Your Teen's Hidden Addiction Is Your Fault

teen girls iceeI know what you're thinking, but it's not any of those things. I'm not talking about Adderall or bath salts or cutting. I'm not talking about smoking or any of the other dangerous substances/behaviors that you already lie awake at night worrying your daughter might do.

No, the addiction that's really hurting our teen girls is one you've probably allowed for years, something you've willingly paid for and maybe even encouraged.

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Turns out your teen's junk food habit is what's truly compromising her health -- now, and possibly for the rest of her life! And, believe it or not, most teen boys have better eating habits than girls. As a mom, that revelation surprised me the most: Guys are the ones who have the rep for being "human garbage disposals," not their body-conscious counterparts.

But it's actually the desire to be thin that traps our girls in the cycle of too little nutritious food/too much processed crap. In a mission to eat less overall, girls often skip or skimp on actual meals ("I'll eat dinner later, Mom, I have homework." "Sorry, no time for breakfast!"), then end up getting so hungry later that they turn to chips or fries or candy or some other quick, high fat/carb/sugar fix. It's the equivalent of nutritionally shooting one's self in the foot.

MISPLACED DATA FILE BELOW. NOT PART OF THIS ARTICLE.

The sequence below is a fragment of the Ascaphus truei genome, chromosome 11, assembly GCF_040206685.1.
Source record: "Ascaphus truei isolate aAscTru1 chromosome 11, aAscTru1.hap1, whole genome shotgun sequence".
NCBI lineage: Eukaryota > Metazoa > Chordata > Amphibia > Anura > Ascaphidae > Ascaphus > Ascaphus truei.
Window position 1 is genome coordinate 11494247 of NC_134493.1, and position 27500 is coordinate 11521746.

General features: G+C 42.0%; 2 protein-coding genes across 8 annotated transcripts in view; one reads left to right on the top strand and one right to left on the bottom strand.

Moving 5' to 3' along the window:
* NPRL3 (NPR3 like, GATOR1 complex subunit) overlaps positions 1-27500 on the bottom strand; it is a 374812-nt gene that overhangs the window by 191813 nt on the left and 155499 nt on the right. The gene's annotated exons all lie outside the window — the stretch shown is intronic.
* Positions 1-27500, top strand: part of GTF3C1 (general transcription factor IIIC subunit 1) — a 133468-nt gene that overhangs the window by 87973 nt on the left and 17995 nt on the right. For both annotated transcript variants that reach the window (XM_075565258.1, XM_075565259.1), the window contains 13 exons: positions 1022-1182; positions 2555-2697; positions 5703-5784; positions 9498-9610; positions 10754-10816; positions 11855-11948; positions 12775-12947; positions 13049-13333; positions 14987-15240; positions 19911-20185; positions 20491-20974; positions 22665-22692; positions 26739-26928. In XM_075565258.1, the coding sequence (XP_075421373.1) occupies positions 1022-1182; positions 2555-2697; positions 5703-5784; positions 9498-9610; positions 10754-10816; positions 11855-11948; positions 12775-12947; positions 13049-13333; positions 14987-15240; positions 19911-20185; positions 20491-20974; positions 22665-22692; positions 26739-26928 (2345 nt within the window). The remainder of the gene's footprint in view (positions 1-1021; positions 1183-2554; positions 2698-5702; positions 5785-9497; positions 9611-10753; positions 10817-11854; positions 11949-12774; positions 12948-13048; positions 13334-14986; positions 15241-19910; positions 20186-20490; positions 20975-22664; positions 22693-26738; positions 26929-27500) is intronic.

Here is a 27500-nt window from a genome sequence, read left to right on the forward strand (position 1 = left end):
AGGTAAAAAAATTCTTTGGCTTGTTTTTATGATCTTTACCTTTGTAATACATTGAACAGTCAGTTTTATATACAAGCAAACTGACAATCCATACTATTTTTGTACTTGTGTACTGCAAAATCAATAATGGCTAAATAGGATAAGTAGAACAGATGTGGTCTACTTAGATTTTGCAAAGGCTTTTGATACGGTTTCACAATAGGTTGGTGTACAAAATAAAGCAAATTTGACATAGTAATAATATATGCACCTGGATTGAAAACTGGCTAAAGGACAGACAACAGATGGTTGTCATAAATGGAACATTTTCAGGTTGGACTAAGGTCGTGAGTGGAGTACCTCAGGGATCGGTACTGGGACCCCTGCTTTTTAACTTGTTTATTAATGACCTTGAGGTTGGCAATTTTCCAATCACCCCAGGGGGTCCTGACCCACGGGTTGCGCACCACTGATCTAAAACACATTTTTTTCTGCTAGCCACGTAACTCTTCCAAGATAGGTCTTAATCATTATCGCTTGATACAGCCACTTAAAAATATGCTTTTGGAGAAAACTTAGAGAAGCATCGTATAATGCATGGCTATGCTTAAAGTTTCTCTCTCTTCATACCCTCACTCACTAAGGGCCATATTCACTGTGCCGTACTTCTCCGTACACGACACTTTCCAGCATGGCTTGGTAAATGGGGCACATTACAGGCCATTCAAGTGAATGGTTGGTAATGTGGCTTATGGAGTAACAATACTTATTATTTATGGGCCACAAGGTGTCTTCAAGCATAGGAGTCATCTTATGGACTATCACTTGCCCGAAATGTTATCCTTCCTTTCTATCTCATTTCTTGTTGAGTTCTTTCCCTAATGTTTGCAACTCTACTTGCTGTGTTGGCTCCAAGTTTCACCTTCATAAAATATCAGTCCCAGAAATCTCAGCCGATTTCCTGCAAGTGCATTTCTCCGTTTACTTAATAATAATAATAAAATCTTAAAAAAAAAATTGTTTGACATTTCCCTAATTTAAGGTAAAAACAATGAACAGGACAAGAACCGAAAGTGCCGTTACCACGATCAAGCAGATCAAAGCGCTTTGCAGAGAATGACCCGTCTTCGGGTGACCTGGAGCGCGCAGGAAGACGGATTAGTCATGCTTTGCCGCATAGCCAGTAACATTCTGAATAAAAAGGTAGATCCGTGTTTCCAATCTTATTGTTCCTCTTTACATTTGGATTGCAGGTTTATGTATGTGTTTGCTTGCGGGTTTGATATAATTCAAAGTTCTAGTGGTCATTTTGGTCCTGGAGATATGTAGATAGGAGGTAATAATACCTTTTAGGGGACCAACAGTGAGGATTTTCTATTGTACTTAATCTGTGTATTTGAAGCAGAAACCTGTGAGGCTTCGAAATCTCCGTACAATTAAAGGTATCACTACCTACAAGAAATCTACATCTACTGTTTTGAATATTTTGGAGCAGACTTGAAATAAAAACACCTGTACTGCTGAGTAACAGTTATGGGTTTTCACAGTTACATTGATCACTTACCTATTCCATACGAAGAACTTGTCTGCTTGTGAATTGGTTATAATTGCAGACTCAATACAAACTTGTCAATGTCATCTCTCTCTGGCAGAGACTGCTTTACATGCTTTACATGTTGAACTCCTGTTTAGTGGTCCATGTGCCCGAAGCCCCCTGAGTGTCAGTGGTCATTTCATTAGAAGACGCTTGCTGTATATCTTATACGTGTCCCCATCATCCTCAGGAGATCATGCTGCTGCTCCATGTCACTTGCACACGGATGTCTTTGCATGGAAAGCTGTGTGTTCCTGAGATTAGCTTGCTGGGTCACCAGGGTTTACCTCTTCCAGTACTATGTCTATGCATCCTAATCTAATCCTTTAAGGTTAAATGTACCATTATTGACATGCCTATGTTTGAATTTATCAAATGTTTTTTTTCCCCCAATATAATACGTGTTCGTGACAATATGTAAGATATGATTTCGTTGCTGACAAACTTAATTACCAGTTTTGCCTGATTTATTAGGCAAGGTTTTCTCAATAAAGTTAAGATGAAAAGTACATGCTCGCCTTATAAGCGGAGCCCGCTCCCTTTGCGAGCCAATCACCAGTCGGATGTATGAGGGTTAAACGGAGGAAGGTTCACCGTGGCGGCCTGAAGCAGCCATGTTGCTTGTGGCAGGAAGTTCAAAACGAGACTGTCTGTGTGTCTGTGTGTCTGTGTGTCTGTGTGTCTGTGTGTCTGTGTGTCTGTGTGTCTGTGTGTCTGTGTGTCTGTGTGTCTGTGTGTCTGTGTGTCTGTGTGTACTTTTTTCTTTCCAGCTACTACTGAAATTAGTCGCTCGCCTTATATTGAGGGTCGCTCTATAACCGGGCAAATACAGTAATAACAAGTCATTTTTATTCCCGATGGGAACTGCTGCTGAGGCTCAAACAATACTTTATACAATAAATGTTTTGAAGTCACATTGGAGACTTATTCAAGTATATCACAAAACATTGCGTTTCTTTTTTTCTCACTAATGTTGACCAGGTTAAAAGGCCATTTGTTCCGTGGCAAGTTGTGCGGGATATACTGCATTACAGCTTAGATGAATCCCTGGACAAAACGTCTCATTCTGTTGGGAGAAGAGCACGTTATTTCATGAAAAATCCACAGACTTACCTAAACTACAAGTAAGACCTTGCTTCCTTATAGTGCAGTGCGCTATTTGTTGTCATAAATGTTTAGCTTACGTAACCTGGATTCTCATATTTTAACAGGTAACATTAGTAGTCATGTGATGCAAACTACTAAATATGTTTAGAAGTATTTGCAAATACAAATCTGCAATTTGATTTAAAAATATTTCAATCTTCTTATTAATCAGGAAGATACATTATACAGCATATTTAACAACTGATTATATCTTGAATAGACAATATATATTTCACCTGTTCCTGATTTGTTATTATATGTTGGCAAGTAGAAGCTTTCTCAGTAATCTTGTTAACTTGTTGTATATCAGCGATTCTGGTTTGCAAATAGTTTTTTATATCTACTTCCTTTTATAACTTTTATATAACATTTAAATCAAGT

The worst part is that the longer a girl is on the junk food roller coaster ride (she's way up! Ugh, now she's way down. She's way up again ...!), the harder it is to get off -- and the consequences go beyond obesity. By depriving herself of essential nutrients like iron, calcium, and folate during her formative years, a girl sets herself up for a plethora of problems later on in life, from anemia to osteoporosis to infertility.

So how do we stop this from happening? Well, I hate to say it, but the answer is without a doubt to set a good example with our own eating habits. Easier said than done, I know, but very simple, when you get down to it.

Do you try to set a good example for your teen by eating healthy?


Image via D. Sharon Pruitt/Flickr

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